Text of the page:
A recent report sponsored by several advocates of competitive energy markets has been widely cited in the past week, as it compiled data that show how well deregulated energy markets help customers save on the electricity bills.

The report, "Retail Electric Competition in Michigan: Growing Michigan's Economic Garden," sought to show how Michigan residents are paying much more for their electricity rates with a lack of competition.

"It's no coincidence that Michigan businesses, which are denied the opportunity to shop for electricity in the competitive market, suffer from the highest electricity rates in the Midwest and rates that are higher than the national average," said Wayne Kuipers, Executive Director of Energy Choice Now, referring to a cap that was placed on the amount of electricity that can be bought from retail providers.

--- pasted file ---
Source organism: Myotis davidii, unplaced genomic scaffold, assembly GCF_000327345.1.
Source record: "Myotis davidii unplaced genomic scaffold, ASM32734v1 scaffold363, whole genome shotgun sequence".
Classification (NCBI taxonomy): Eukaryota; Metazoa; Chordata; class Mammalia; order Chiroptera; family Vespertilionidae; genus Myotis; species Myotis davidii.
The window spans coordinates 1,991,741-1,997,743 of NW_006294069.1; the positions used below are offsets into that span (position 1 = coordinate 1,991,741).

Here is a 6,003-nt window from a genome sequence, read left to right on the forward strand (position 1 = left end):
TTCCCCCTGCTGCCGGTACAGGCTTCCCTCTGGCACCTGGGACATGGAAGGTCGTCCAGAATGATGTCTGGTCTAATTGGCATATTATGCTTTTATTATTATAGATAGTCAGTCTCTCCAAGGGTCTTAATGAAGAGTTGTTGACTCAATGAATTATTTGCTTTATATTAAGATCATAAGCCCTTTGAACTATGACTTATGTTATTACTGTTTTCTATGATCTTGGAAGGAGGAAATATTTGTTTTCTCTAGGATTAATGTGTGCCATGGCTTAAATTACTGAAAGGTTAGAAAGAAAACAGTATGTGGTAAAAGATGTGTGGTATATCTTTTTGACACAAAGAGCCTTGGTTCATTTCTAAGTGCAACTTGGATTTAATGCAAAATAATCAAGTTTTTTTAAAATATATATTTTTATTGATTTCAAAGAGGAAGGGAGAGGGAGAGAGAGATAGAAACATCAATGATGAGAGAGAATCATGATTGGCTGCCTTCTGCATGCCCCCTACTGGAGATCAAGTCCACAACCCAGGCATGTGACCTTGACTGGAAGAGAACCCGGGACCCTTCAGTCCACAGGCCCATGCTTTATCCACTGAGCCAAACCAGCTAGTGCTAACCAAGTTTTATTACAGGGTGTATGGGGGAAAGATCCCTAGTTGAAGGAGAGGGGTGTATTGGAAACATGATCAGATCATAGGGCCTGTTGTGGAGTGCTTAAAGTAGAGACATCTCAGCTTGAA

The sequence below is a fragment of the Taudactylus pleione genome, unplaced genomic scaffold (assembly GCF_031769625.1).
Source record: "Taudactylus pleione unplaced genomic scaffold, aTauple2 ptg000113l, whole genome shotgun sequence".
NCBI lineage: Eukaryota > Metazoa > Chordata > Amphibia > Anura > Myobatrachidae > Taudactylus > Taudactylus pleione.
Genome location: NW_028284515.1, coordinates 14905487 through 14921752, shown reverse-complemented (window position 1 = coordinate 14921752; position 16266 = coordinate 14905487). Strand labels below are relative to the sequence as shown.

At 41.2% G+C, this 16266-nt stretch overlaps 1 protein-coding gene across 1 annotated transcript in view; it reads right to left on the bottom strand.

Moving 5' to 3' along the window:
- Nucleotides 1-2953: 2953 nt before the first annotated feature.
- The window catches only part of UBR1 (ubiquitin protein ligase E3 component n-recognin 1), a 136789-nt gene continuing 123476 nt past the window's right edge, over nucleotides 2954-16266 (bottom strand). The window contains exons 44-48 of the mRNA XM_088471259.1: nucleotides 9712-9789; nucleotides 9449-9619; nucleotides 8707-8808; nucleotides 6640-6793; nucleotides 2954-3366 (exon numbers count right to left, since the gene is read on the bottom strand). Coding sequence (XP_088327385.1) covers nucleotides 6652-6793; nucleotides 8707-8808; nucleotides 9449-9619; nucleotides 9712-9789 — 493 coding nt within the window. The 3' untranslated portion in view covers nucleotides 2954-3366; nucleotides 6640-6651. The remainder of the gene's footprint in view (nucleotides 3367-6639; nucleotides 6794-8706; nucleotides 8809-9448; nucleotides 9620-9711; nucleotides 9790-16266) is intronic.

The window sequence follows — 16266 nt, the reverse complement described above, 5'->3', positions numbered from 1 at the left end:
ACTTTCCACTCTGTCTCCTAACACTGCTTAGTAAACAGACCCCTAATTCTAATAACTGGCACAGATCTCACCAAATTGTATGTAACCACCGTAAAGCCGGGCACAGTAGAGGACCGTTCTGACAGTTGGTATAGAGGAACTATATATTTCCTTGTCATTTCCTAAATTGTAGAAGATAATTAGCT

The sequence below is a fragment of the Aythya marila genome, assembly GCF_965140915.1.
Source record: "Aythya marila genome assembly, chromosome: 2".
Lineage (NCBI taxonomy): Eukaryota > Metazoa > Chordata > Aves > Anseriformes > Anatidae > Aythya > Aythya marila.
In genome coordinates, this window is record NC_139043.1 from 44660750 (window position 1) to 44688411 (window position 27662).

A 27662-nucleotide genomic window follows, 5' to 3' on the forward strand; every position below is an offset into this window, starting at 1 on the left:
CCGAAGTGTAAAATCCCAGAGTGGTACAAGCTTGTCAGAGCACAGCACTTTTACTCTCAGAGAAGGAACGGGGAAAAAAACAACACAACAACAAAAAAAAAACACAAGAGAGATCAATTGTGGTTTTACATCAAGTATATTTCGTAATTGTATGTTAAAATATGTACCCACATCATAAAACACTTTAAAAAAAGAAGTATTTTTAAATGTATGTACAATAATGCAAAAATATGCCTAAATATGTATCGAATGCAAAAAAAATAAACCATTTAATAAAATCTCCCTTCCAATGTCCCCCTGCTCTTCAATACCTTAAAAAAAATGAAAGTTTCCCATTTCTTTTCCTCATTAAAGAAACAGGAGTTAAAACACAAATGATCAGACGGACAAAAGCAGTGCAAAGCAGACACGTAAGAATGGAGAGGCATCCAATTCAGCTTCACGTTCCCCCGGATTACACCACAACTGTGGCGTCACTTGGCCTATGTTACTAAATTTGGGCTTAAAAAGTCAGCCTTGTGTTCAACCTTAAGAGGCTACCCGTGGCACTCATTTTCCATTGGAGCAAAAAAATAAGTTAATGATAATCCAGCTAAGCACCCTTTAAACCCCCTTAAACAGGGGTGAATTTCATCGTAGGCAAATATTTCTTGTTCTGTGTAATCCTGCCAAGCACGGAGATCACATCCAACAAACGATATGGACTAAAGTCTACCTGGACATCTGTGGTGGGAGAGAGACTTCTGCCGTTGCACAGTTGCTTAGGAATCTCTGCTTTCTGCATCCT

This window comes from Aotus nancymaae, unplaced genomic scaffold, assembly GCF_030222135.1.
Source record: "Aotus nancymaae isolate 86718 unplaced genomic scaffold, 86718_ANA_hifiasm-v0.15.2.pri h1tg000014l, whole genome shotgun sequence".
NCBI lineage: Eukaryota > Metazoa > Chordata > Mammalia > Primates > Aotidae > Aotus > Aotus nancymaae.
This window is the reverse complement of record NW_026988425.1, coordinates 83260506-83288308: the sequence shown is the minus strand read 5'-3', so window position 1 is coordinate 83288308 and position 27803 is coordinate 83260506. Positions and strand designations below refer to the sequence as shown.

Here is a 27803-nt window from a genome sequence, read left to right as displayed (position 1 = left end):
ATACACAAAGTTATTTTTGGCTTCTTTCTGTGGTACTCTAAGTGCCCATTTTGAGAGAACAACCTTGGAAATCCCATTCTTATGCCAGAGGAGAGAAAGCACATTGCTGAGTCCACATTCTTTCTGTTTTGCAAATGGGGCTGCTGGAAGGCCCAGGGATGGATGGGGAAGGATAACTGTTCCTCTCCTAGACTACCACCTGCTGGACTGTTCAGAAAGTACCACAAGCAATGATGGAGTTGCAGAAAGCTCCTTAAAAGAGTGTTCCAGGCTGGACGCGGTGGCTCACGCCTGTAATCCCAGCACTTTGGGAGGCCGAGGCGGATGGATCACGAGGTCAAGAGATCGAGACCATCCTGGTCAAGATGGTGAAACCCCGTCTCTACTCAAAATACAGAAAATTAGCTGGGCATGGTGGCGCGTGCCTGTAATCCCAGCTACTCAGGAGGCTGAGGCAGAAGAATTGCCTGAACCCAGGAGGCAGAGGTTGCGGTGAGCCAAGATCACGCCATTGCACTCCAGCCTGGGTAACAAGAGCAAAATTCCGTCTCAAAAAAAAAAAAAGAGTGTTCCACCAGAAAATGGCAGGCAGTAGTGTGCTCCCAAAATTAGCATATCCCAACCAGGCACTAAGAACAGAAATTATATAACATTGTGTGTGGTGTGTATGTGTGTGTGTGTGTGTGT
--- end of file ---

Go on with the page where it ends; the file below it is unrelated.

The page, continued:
The report found that between 2000 and 2008 – when Michigan residents could choose their own electricity supplier – Michigan's electricity rates were closer to those of neighboring states. Residential customers suffered the worst, experiencing a 47 percent rate increase since 2008. Small commercial customers were also hit hard, with rates rising 30 percent in that period.

Author: Adam Cain

Adam Cain

Adam Cain is a content writer for ElectricityRates.com who has an avid interest in energy news and trends affecting consumers at the national, state, and local level.